I ran into a nasty little issue with the current version of Firefox (1.5) where it would not pick up changes to a CSS file without having to manually empty the browser cache. Since I noticed this issue on a public web site, having to send out a bunch of “Empty your cache, mmkay?” responses to the site’s visitors wasn’t really how I wanted to spend my week. And yes, probably not that professional either.
I tried handling this scenario via Apache through an .htaccess file using mod_expires. I set mod_expire to tell the browser to consider all css files expired 1 second after they had been modified through the Expire HTTP header, like such:
ExpiresByType text/css M1
Even though I tested with LiveHTTPHeaders to make sure the Expire header was being sent correctly, it didn’t make a difference in Firefox. Not good.
Finally, I came across Stefan Hayden’s post on “CSS Caching Hack“. Facing a similar situation, he realized you could add a query parameter to the CSS file which would make the browser think it was looking at a new CSS file, even though the file name hadn’t changed.
This works because the browser thinks it is passing a GET request variable to the CSS file, which might cause the CSS file to generate different content – based on the variable’s value.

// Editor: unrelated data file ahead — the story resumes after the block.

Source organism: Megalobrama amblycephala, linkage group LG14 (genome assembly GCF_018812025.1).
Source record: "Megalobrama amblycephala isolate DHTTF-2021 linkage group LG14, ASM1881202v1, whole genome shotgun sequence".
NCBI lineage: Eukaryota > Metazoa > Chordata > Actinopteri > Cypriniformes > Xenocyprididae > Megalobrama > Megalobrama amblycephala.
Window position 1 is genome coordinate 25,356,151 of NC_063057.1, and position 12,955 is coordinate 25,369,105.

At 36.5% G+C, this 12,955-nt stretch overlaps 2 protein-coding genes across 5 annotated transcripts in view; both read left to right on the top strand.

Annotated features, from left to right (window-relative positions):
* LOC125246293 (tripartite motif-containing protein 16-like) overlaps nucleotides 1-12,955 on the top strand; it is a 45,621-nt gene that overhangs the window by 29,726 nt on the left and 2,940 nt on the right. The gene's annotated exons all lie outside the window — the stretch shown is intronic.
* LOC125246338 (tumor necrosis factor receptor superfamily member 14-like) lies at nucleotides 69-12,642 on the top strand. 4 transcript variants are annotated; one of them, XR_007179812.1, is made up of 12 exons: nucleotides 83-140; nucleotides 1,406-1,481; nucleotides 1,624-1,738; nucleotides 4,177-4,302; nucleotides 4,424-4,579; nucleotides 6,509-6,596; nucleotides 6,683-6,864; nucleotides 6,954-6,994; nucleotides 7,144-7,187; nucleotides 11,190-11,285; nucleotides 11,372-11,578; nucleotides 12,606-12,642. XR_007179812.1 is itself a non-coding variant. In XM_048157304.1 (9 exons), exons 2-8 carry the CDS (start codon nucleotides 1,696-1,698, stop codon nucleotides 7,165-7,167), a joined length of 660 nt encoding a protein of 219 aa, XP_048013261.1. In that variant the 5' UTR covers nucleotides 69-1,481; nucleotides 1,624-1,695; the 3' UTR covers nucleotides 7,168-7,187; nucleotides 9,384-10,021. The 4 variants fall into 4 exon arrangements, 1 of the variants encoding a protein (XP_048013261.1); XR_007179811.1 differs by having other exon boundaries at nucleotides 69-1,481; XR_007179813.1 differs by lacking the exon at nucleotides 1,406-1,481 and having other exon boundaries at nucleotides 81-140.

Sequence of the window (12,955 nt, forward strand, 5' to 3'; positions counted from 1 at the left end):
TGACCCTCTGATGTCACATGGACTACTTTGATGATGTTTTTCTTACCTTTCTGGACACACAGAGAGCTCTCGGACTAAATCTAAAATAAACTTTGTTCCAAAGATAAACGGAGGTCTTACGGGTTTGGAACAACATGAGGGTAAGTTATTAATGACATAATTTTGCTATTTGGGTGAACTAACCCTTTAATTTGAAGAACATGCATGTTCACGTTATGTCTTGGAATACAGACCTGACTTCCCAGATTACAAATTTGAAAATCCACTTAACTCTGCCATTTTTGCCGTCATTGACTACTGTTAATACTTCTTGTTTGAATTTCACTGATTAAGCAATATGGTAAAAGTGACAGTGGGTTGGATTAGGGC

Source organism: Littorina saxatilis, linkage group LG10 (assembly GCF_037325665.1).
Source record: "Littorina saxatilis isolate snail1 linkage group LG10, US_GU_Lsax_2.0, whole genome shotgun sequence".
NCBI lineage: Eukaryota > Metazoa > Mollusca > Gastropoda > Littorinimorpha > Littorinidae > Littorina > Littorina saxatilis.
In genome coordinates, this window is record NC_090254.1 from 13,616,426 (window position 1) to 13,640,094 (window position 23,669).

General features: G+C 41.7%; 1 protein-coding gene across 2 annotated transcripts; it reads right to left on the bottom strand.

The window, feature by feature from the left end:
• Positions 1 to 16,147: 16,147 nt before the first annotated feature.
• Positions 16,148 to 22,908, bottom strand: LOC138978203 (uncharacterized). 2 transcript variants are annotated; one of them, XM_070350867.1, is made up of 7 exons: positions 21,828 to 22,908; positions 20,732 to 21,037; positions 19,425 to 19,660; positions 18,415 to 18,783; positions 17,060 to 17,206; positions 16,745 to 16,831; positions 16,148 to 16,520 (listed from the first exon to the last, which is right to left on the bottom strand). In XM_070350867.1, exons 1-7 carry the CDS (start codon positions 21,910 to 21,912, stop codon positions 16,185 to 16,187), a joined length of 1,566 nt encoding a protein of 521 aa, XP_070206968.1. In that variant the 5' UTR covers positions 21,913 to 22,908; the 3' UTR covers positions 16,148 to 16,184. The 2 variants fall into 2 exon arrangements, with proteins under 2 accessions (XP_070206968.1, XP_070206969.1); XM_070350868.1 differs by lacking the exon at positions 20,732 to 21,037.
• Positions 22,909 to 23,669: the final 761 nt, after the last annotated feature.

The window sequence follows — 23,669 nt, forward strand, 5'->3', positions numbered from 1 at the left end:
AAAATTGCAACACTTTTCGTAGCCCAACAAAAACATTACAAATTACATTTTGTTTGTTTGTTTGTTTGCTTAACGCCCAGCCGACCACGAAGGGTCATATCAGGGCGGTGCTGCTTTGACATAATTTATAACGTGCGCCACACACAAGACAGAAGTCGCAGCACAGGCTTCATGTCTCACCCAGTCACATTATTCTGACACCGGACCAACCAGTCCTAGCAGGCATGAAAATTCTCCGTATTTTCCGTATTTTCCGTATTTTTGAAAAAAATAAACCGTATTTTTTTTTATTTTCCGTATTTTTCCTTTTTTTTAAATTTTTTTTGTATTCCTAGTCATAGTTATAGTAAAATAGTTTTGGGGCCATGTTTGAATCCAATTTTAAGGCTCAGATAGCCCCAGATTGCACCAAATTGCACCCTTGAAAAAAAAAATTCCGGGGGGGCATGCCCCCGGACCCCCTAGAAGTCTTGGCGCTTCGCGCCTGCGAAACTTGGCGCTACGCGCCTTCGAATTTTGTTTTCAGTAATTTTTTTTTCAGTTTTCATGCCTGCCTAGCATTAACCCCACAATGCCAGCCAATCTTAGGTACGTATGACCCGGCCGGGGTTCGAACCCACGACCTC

So for example, you may have a style.css file you currently link to like this:
<link rel="stylesheet" type="text/css" href="style.css" />
To make browsers think the file has been updated, or may generate new content, change it to something like the following:
<link rel="stylesheet" type="text/css" href="style.css?version=1" />
To follow the pattern, the next time you make important updates to the CSS file, you could change the CSS reference to:
<link rel="stylesheet" type="text/css" href="style.css?version=2" />
Not extremely elegant or transparent, but if you have your CSS references in an include file, it’s pretty easily to implement.